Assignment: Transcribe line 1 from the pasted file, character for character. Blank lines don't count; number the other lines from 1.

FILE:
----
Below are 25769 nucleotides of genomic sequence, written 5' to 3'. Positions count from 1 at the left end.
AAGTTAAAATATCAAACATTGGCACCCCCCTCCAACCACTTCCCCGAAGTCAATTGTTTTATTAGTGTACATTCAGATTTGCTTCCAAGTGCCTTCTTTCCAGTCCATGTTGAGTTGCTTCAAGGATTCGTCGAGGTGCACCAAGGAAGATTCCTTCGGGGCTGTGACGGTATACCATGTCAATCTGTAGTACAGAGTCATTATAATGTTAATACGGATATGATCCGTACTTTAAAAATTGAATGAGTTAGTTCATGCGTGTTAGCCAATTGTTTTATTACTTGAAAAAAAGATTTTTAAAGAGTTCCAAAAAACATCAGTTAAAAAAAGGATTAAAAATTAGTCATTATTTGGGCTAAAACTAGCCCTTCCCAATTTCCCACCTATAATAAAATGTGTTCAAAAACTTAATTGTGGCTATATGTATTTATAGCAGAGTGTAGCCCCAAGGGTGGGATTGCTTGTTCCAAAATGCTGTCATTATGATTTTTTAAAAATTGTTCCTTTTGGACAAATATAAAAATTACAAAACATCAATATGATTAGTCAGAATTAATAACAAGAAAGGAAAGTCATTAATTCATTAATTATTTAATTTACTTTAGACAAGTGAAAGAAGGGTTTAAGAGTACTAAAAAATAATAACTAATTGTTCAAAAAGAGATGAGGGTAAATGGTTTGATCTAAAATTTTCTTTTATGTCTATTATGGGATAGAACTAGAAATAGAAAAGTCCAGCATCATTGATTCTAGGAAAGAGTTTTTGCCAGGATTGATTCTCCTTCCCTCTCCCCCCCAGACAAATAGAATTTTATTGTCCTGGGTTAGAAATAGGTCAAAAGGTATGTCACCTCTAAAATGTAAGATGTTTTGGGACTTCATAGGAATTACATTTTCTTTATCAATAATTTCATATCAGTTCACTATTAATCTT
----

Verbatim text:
Below are 25769 nucleotides of genomic sequence, written 5' to 3'. Positions count from 1 at the left end.